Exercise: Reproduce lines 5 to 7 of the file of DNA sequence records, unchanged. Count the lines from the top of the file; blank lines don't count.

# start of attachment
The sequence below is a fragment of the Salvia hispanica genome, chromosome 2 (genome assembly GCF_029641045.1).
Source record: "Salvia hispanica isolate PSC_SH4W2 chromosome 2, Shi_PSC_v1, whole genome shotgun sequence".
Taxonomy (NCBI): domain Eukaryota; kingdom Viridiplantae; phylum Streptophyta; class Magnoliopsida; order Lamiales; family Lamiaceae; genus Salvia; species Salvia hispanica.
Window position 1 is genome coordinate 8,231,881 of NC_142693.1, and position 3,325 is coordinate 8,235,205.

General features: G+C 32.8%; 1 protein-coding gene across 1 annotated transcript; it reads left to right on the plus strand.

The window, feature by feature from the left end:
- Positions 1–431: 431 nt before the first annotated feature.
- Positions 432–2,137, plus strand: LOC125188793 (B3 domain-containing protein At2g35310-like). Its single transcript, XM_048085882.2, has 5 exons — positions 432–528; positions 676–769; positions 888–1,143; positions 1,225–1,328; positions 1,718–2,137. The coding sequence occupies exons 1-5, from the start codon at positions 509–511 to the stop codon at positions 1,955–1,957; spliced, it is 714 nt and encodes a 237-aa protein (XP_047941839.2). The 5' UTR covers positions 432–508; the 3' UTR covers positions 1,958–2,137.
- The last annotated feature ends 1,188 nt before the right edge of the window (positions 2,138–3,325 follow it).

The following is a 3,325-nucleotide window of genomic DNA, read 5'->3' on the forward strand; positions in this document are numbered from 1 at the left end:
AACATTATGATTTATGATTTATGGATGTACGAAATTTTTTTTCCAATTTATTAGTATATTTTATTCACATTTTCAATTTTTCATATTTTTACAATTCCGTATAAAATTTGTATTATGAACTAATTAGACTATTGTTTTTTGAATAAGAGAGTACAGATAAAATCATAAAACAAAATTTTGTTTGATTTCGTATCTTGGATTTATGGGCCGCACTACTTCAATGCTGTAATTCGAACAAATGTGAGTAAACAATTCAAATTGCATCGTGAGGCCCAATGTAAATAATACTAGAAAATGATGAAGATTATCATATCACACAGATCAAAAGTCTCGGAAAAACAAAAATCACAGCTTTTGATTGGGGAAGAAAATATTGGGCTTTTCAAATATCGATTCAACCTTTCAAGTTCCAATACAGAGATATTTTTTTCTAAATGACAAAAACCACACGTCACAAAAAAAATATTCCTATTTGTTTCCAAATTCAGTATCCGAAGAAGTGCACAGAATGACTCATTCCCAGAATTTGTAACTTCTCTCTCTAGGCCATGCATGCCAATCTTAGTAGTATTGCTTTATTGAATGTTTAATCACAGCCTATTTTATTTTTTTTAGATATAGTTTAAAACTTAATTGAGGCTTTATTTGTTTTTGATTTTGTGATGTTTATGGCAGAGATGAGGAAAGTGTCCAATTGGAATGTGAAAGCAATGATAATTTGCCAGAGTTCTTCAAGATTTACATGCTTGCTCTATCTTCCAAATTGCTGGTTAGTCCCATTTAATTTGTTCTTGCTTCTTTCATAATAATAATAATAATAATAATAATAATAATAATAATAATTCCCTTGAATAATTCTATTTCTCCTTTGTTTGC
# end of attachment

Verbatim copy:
General features: G+C 32.8%; 1 protein-coding gene across 1 annotated transcript; it reads left to right on the plus strand.

The window, feature by feature from the left end:
- Positions 1–431: 431 nt before the first annotated feature.